American Multi-Cinema, Inc. v. Manteca Lifestyle Center, LLC

Filing 146

ORDER signed by District Judge Troy L. Nunley on 3/25/2024 GRANTING 136 Motion for Attorney Fees and AWARDING Plaintiff $1,624,337.50 in attorneys' fees and $171,387.69 in costs. (Mena-Sanchez, L)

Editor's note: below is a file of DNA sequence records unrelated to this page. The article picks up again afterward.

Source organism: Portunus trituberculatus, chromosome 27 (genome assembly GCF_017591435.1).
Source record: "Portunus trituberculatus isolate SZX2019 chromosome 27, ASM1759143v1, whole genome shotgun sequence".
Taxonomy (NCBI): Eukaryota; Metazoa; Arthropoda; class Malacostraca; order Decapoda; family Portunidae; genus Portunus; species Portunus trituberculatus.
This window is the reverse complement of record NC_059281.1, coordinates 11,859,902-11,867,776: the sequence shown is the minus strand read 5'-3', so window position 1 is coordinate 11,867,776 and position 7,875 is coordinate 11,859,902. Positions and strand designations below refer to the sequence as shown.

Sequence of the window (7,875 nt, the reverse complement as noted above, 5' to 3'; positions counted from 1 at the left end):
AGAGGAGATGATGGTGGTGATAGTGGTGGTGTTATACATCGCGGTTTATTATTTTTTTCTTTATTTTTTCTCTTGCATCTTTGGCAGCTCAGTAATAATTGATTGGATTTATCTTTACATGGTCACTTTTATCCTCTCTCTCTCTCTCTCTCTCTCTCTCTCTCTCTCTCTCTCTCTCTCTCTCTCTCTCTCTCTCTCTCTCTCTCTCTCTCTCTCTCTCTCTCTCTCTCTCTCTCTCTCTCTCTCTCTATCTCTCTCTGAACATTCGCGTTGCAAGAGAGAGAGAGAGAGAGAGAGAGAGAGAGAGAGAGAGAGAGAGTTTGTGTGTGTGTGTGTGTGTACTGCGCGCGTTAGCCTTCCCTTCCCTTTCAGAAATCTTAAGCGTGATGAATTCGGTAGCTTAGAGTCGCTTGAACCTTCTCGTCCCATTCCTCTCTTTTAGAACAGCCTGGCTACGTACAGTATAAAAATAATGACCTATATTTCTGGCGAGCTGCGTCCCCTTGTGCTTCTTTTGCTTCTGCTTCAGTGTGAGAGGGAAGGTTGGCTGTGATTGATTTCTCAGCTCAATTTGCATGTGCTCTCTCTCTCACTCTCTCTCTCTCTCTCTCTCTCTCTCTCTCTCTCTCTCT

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1 2 3 4 5 6 7 8 UNITED STATES DISTRICT COURT 9 EASTERN DISTRICT OF CALIFORNIA 10 11 12 AMERICAN MULTI-CINEMA, INC, a Missouri corporation, Plaintiff, 13 ORDER v. 14 15 No. 2:16-cv-01066-TLN-KJN MANTECA LIFESTYLE CENTER, LLC, a Delaware limited liability company, 16 Defendant. 17 18 19 This matter is before the Court on Plaintiff American Multi-Cinema, Inc.’s (“Plaintiff”) 20 21 Motion for Attorneys’ Fees. (ECF No. 136.) Defendant Manteca Lifestyle Center, LLC 22 (“Defendant”) opposed the motion. (ECF No. 140.) Plaintiff filed a reply. (ECF No. 141.) Also 23 before the Court is Plaintiff’s Bill of Costs (ECF No. 134) and Defendant’s objections thereto 24 (ECF No. 135). For the reasons set forth below, the Court GRANTS Plaintiff’s motion and 25 AWARDS Plaintiff $1,624,337.50 in attorneys’ fees and $171,387.69 in costs. 26 /// 27 /// 28 1 1 I. FACTUAL AND PROCEDURAL BACKGROUND 2 This case involves a contract dispute between Plaintiff, a movie theater company, and 3 Defendant, a shopping center that leased space to Plaintiff. In short, Plaintiff alleged Defendant 4 overcharged Plaintiff for property taxes based on an improper interpretation of the lease. Plaintiff 5 sued Defendant on May 19, 2016, alleging claims for: (1) breach of contract; (2) breach of the 6 covenant of good faith and fair dealing; (3) declaratory relief; and (4) constructive trust and unjust 7 enrichment.1 (ECF No. 1.) 8 9 The Court conducted a three-day bench trial beginning July 26, 2022, and concluding July 28, 2022. The Court issued findings of fact and conclusions of law on June 2, 2023. (ECF No. 10 128.) The Court issued a supplement to the findings of fact and conclusions of law on July 5, 11 2023, finding Plaintiff was entitled to $1,943,504.04 in damages. (ECF No. 132.) The Court 12 entered judgment in Plaintiff’s favor that same day. (ECF No. 133.) 13 Plaintiff filed a bill of costs on July 19, 2023, seeking costs in the amount of $171,387.69. 14 (ECF No. 134.) Defendant filed objections to Plaintiff’s bill of costs. (ECF No. 142.) Plaintiff 15 filed the instant motion on August 2, 2023, seeking attorneys’ fees and additional costs incurred 16 in bringing the motion for attorneys’ fees. (ECF No. 136.) The Court first will address Plaintiffs’ 17 motion for attorneys’ fees and then the bill of costs. 18 II. 19 ATTORNEYS’ FEES A. Standard of Law In the Ninth Circuit, the starting point for determining reasonable attorneys’ fees is the 20 21 “lodestar” calculation, which is calculated by multiplying the number of hours reasonably 22 expended on litigation by a reasonable hourly rate. See Jordan v. Multnomah Cnty., 815 F.2d 23 1258, 1262 (9th Cir. 1987) (citing Hensley v. Eckerhart, 461 U.S. 424 (1983)). In determining a 24 reasonable number of hours, the Court reviews detailed time records to determine whether the 25 hours claimed are adequately documented and whether any of the hours were unnecessary, 26 duplicative, or excessive. Chalmers v. City of L.A., 796 F.2d 1205, 1210 (9th Cir. 1986), reh’g 27 28 On November 3, 2020, the Court granted summary judgment in Defendant’s favor on Plaintiff’s constructive trust and unjust enrichment claim. (ECF No. 69 at 19.) 2 1 1 denied, amended on other grounds, 808 F.2d 1373 (9th Cir. 1987). In determining a reasonable 2 rate for each attorney, the Court must look to the rate prevailing in the community for similar 3 work performed by attorneys of comparable skill, experience, and reputation. Id. at 1210–11. 4 In calculating the lodestar, the Court considers any relevant factors listed in Kerr v. Screen 5 Extras Guild, Inc., 526 F.2d 67 (9th Cir. 1975), cert. denied 425 U.S. 951 (1976). The Kerr court 6 looked to the following factors: (1) the time and labor required; (2) the novelty and difficulty of 7 the questions involved; (3) the skilled requisite to perform the legal service properly; (4) the 8 preclusion of other employment by the attorney due to acceptance of the case; (5) the customary 9 fee; (6) whether the fee is fixed or contingent; (7) time limitations imposed by the client or the 10 circumstances; (8) the amount involved and the results obtained; (9) the experience, reputation, 11 and ability of the attorneys; (10) the “undesirability” of the case; (11) the nature and length of the 12 professional relationship with the client; and (12) awards in similar cases. 526 F.2d at 70; see 13 Jordan, 815 F.2d at 1264 n.11 (noting the Ninth Circuit no longer requires a court to address 14 every factor listed in Kerr). 15 B. Analysis 16 Plaintiff seeks $2,250,911.81 in attorneys’ fees. (ECF No. 141 at 6.) In opposition, 17 Defendant argues the Court should not apply the lodestar analysis and should instead award 18 Plaintiff 20–25% of the Court’s damages award, which would equate to between $388,700.81 and 19 $485,876.01 in attorneys’ fees. (ECF No. 140 at 6.) Alternatively, Defendant argues Plaintiff is 20 entitled to no more than $737,954.87 in fees under the lodestar analysis. (ECF No. 140 at 5–6.) 21 As a preliminary matter, the Court disagrees with Defendant that awarding Plaintiff 20– 22 25% of the $1,943,504.04 damages award would constitute a reasonable fee award. As Plaintiff 23 correctly points out, the amount at issue in this case was more than the $1,943,504.04 damages 24 awarded for past overpayments — also at issue was the cost of future payments for the remaining 25 term of the lease. Defendant does not sufficiently rebut Plaintiff’s argument that over $11 million 26 in past and future payment amounts was at stake in this litigation. (ECF No. 136-1 at 6 (citing a 27 declaration from Ronald Herman, Plaintiff’s Vice President of Leasing, stating that Plaintiff 28 would have incurred over $9 million in additional tax liabilities during the remaining term of its 3 1 lease had Plaintiff not prevailed at trial).) Further, the lease does not dictate a method for 2 determining a reasonable fee award, nor does it preclude the Court from using the lodestar 3 analysis. For these reasons, the Court will use the lodestar analysis to resolve the instant motion. 4 The Court will address the reasonableness of the requested rates and hours expended in turn. 5 6 i. Reasonableness of Requested Rates In determining the reasonableness of hourly rates, the Court refers to the prevailing rate in 7 the community for similar work performed by attorneys of comparable skill, experience, and 8 reputation. Ingram v. Oroudjian, 647 F.3d 925, 928 (9th Cir. 2011). “The fee applicant has the 9 burden of producing satisfactory evidence, in addition to the affidavits of its counsel, that the 10 requested rates are in line with those prevailing in the community for similar services of lawyers 11 of reasonably comparable skill and reputation.” Jordan, 814 F.2d at 1263. “Though affidavits 12 provide satisfactory evidence of the prevailing market rate, they are not conclusive.” Camacho v. 13 Bridgeport Fin., Inc., 523 F.3d 973, 980 (9th Cir. 2008). Courts also rely on their own familiarity 14 with the market in the district where the court sits. Ingram, 647 F.3d at 928; see also Gonzalez v. 15 City of Maywood, 729 F.3d 1196, 1205 (9th Cir. 2013) (“Generally, when determining a 16 reasonable hourly rate, the relevant community is the forum in which the district court sits.”) 17 (quoting Prison Legal News v. Schwarzenegger, 608 F.3d 446, 454 (9th Cir. 2010)). 18 Plaintiff requests attorneys’ fees primarily for the work of: (1) Robert H. Platt; (2) Martin 19 Steere; (3) Christopher Rheinheimer; (4) Christian Baker; and (5) Thomas Worger. (ECF No. 20 136-10 at 7.) Platt, a partner, billed an hourly rate that increased from $774 in 2015 to $1,260 in 21 2023. (ECF No. 136-8.) Steere, a partner, billed an hourly rate that increased from $671 in 2015 22 to $892 in 2022. (Id.) Rheinheimer, a ninth-year associate, billed an hourly rate that increased 23 from $594 in 2016 to $671 in 2019. (Id.) Baker, a partner, billed an hourly rate that increased 24 from $720 in 2020 to $932 in 2023. (Id.) Worger, a seventh-year associate, billed an hourly rate 25 that increased from $766 in 2022 to $848 in 2023. (Id.) Plaintiff submits a declaration from Platt 26 attesting to the experience and skills of each of these attorneys. (ECF No. 136 at 10.) 27 28 Most of these requested rates are significantly higher than those typically approved of in this district. See, e.g., McCulloch v. Baker Hughes Inteq Drilling Fluids, Inc., No. 1:16-cv4 1 00157-DAD-JLT, 2017 WL 5665848, at *8 (E.D. Cal. Nov. 27, 2017) (awarding $350 per hour 2 for an associate attorney and $525 for a partner); Barbosa v. Cargill Meat Sols. Corp., 297 F.R.D. 3 431, 452–53 (E.D. Cal. 2013) (awarding between $280 and $560 per hour for attorneys with two 4 to eight years of experience, $720 per hour for an attorney with 21 years of experience, and $100 5 per hour for legal assistants); Gong-Chun v. Aetna Inc., No. 1:09-cv-01995-SKO, 2012 WL 6 2872788, at *23 (E.D. Cal. July 12, 2012) (awarding between $300 and $420 per hour for 7 associates and between $490 and $695 per hour for senior counsel and partners); Velasco v. Mis 8 Amigos Meat Market, Inc., No. 2:08-cv-0520-TLN-EFB PS, 2013 WL 5755054, at *12 n.4 (E.D. 9 Cal. Oct. 23, 2013), findings and recommendation adopted, ECF No. 88 (Feb. 26, 2014) 10 (approving a partner rate of $650 per hour, a senior associate rate of $495 per hour, and a junior 11 associate rate of $395 per hour). 12 To justify the requested rates, Plaintiff cites a declaration from Gary Greenfield, a 13 consultant on legal fee issues, who opines that the requested rates are reasonable. (ECF No. 136- 14 5.) Plaintiff also argues it retained counsel from outside the Sacramento market and that the firm 15 charges the same rates for attorneys based in its Sacramento office that it charges for attorneys in 16 San Francisco and Los Angeles. (ECF No. 136-1 at 8–10.) Plaintiff contends the experience and 17 skills of its counsel also justify the increased rate. (Id.) Lastly, Plaintiff emphasizes that the 18 requested rates reflect a 10% discount and over $300,000 of written off time. (Id.) 19 In opposition, Defendant argues the requested rates far exceed Sacramento rates. (ECF 20 No. 140 at 12.) The Court agrees. Plaintiff does not provide authority showing courts in this 21 district have approved of rates as high as those Plaintiff proposes, nor does Plaintiff cite authority 22 for the proposition that the Court should apply rates from the Los Angeles or San Francisco 23 markets. To the contrary, the relevant authority overwhelmingly holds a court should consider 24 prevailing rates from the market in which the court sits. See Ingram, 647 F.3d at 928. 25 Having considered the parties’ evidence on this issue and based on the Court’s familiarity 26 with this market, the Court approves the following reduced flat rates: (1) a rate of $700 per hour 27 for Platt; (2) a rate of $700 per hour for Steere; (3) a rate of $500 per hour for Rheinheimer; (4) a 28 rate of $700 per hour for Baker; and (5) a rate of $500 per hour for Worger. The Court also 5 1 reduces the remaining rates as follows: partners who were not primary billers to $650 per hour; 2 paralegals to $200 per hour; summer associates to $200 per hour; and associate attorneys to $375 3 per hour. These rates comport with rates recently awarded in this district. See, e.g., Mostajo v. 4 Nationwide Mut. Ins. Co., No. 2:17-CV-00350-DAD-AC, 2023 WL 2918657, at *11 (E.D. Cal. 5 Apr. 12, 2023) (approving requested rates of $650 to $750 for attorneys with over thirty years of 6 experience, $200 for paralegals and law clerks, and $375 to a third-year attorney in the Eastern 7 District of California). Lastly, Plaintiff makes no effort to explain to the Court why time billed by 8 “practice support analysts” and “specialists” are recoverable as attorneys’ fees. Therefore, the 9 Court declines to award fees for time billed by those individuals. 10 11 ii. Reasonableness of Hours Expended Defendant argues the hours expended were unreasonable due to: (1) overstaffing; (2) 12 block billing; (3) excessive time billed for drafting the motion for summary judgment; (4) 13 excessive time billed for discovery; (5) excessive trial preparation time; and (6) excessive trial 14 time. (ECF No. 140 at 12–15.) 15 Generally, a court should defer to counsel’s professional judgment as to how much time 16 was spent on the case. See Moreno v. City of Sacramento, 534 F.3d 1106, 1112 (9th Cir. 2008). 17 Counsel is not required to record this time in great detail but must provide the general subject 18 matter for the task performed. Hensley, 461 U.S. at 437 n.12. However, a court may reduce the 19 hours if the time claimed is excessive, redundant, or otherwise unnecessary. Cunningham v. 20 Cnty. of L.A., 879 F.2d 481, 484 (9th Cir. 1988). The party seeking attorneys’ fees bears the 21 burden of producing documentary evidence demonstrating the number of hours spent on and rates 22 in the litigation. McCown v. City of Fontana Fire Dep’t, 565 F.3d 1097, 1102 (9th Cir. 2009). 23 The burden then shifts to the opposition to submit evidence challenging the accuracy and 24 reasonableness of the hours charged, the facts of the affidavit, and calculations. Ruff v. Cnty. of 25 Kings, 700 F. Supp. 2d 1225, 1228 (E.D. Cal. 2010). 26 The instant case spanned over seven years and involved considerable amounts of 27 evidence, extensive briefing, and complex legal issues, all of which culminated in a three-day 28 bench trial. Plaintiff has submitted billing records that include sufficient detail about the tasks 6 1 performed during this case.2 While Defendant vaguely argues the time spent was excessive and 2 the case was overstaffed, Defendant fails to rebut Plaintiff’s fee request with sufficient evidence 3 to persuade the Court that the time spent was unreasonable. See Moreno, 534 F.3d at 1115 4 (stating a court “may not attempt to impose its own judgment regarding the best way to operate a 5 law firm, nor to determine if different staffing decisions might have led to different fee requests”). 6 Thus, the Court declines to reduce the hours expended. 7 iii. Based on the Court’s findings stated above, the Court calculates the lodestar amount as 8 9 Lodestar Calculation follows: 10 Attorneys 11 1. Robert Platt (Partner) $700 per hour for 710.25 hours = $497,175 total 12 2. Christian Baker (Partner) $700 per hour for 616.75 hours = $431,725 total 13 3. Christopher Rheinheimer (Ninth-Year Associate) $500 per hour for 586.50 hours 14 = $293,250 total 15 4. Thomas Worger (Seventh-Year Associate) $500 per hour for 313.25 hours = 16 $156,625 total 17 5. Martin Steere (Partner) $700 per hour for 207 hours = $144,900 total 18 6. Bryan Leroy (Partner) $650 per hour for 10.75 hours = $6,987.50 total 19 7. Stephanie Roeser (Second-Year Associate) $375 per hour for 7.5 hours = 20 $2,812.50 total 21 8. Hana Hong (Second-Year Associate) $375 per hour for 4 hours = $1,500 total 22 9. Victor de la Cruz (Partner) $650 per hour for .75 hours = $487.50 total 23 10. Steven Goldberg (Partner) $650 per hour for .75 hours = $487.50 total 24 2 25 26 27 28 Defendant argues there are declarations missing from the several attorneys who billed time in this case. (ECF No. 140 at 18.) Defendant fails to cite authority holding that such declarations are necessary. For its part, Plaintiff cites authority from this district holding that a single declaration from a lead attorney with attached invoices is sufficient to meet the initial burden of showing that the hours detailed are reasonable. (ECF No. 141 at 13 (citing Martinez v. Ford Motor Co., No. 118CV01607NONEJLT, 2021 WL 3129601, at *4 (E.D. Cal. July 23, 2021)).) The Court agrees with Plaintiff that Mr. Platt’s declaration is sufficient. 7 1 11. Jeffrey Mannisto (Partner) $650 per hour for .5 hours = $325 total 2 12. Carl Grummer (Partner) $650 per hour for .25 hours = $162.50 total 3 Paralegals and Summer Associates 4 1. Tiffany Olson (Paralegal) $200 per hour for 189 hours = $37,800 total 5 2. Michelle Cooper (Paralegal) $200 per hour for 118.75 hours = $23,750 total 6 3. Faye Stephenson (Paralegal) $200 per hour for 97 hours = $19,400 total 7 4. Emily Dieli (Summer Associate) $200 per hour for 25.25 hours = $5,050 total 8 5. Renee Guzman-Simon (Paralegal) $200 per hour for 6.5 hours = $1,300 total 9 6. Noela Malecela (Summer Associate) $200 per hour for 3 hours = $600 total 10 11 The total lodestar amount equals $1,624,337.50. The Court finds this amount constitutes a reasonable fee award. 12 III. 13 COSTS A. 14 Standard of Law Under Federal Rule of Civil Procedure 54(d)(1), the prevailing party in a lawsuit shall 15 recover its costs “unless . . . a court order provides otherwise.” Fed. R. Civ. P. 54(d)(1). The rule 16 creates a presumption that costs will be taxed against the losing party, but “vests in the district 17 court discretion to refuse to award costs” if the losing party shows why costs should not be 18 awarded. See Ass’n of Mexican-Am. Educators v. State of Cal., 231 F.3d 572, 591 (9th Cir. 19 2000). 20 A prevailing party’s ability to recover costs under Rule 54(d)(1) is limited by 28 U.S.C. § 21 1920 (“§ 1920”) and, in this district, by Local Rule 292. 28 U.S.C. § 1920; E.D. Cal. L.R. 292. 22 Section 1920 enumerates which fees and expenses the Court may tax as costs. 28 U.S.C. § 1920. 23 Local Rule 292(a) prescribes that “[c]osts shall be taxed in conformity with the provisions of 28 24 U.S.C. § 1920,” and Local Rule 292(f) provides a list of specific fees and expenses that are 25 taxable as costs. E.D. Cal. L.R. 292(a), (f). Local Rule 262(b) requires the prevailing party to 26 file a bill of costs not later than 14 days after the entry of judgment. E.D. Cal. L.R. 292(b). 27 /// 28 /// 8 1 2 B. Analysis In Plaintiff’s bill of costs, it seeks a total of $171,387.69. (ECF No. 134.) The bulk of 3 these costs are listed as “other costs” rather than enumerated statutory costs. (Id. at 1.) Plaintiff 4 argues these “other costs” are recoverable pursuant to California Civil Code § 1717 because the 5 lease provides that the prevailing party is entitled to “court costs,” which Plaintiff interprets to 6 mean as all reasonable costs. (ECF No. 134-1 at 2.) 7 Defendant filed objections to Plaintiff’s bill of costs. (ECF No. 135.) Defendant argues 8 the “other costs” Plaintiff seeks are not “court costs.” (Id. at 1.) Defendant contends “court 9 costs” relate only to filing fees paid to the Clerk of Court and thus Plaintiff is only entitled to 10 $21,160.68 in costs. (Id. at 2.) 11 The Ninth Circuit has held that costs are not limited to those defined in 28 U.S.C. § 1920 12 “when there is an action on a contract under Cal. Civil Code § 1717, and the ‘plain language’ of 13 the agreement indicates that ‘the prevailing party [is] to recover all costs.’” Singh v. Hancock 14 Nat. Res. Grp., Inc., No. 1:15-cv-01435-LJO-JLT, 2017 WL 2275029, at *14 (E.D. Cal. May 25, 15 2017), report and recommendation adopted, No. 1:15-cv-01435-LJO-JLT, 2017 WL 2630082 16 (E.D. Cal. June 19, 2017) (citing Hobson v. Orthodontic Ctrs. of Am. Inc., 220 Fed. App’x 490, 17 491 (9th Cir. 2007)). 18 Defendant does not dispute that the instant breach of contract action falls within the 19 purview of California Civil Code § 1717. Instead, Defendant argues — in a conclusory fashion 20 and without citing any authority — that Plaintiff’s requested costs are not “court costs” within the 21 meaning of the lease. For its part, Plaintiff cites Texas Com. Bank v. Garamendi, 28 Cal. App. 22 4th 1234, 1249 (1994), as modified on denial of reh’g (Oct. 28, 1994). While Texas Com. Bank 23 admittedly contains only minimal discussion on this issue, Plaintiff correctly points out that the 24 court stated “prevailing parties in an action on [a] contract which provide[s] for the award of 25 ‘court costs’ . . . [are] entitled to reasonable costs.” 28 Cal. App. 4th at 1249. Defendant makes 26 no effort to rebut or even address Texas Com. Bank. 27 28 Based on the limited arguments before the Court, Defendant fails to persuade the Court that Plaintiff is not entitled to the costs it seeks in the bill of costs. See Save Our Valley v. Sound 9 1 Transit, 335 F.3d 932, 945 (9th Cir. 2003) (“[T]he losing party must show why costs should not 2 be awarded.”). However, the Court declines to award Plaintiff costs purportedly incurred in 3 connection with litigating its motion for attorneys’ fees as these costs are not included within its 4 bill of costs. Therefore, the Court awards Plaintiff $171,387.69 in costs. 5 IV. 6 For the foregoing reasons, the Court GRANTS Plaintiff’s motion and AWARDS Plaintiff 7 8 9 CONCLUSION $1,624,337.50 in attorneys’ fees and $171,387.69 in costs. IT IS SO ORDERED. Date: March 25, 2024 10 11 12 13 Troy L. Nunley United States District Judge 14 15 16 17 18 19 20 21 22 23 24 25 26 27 28 10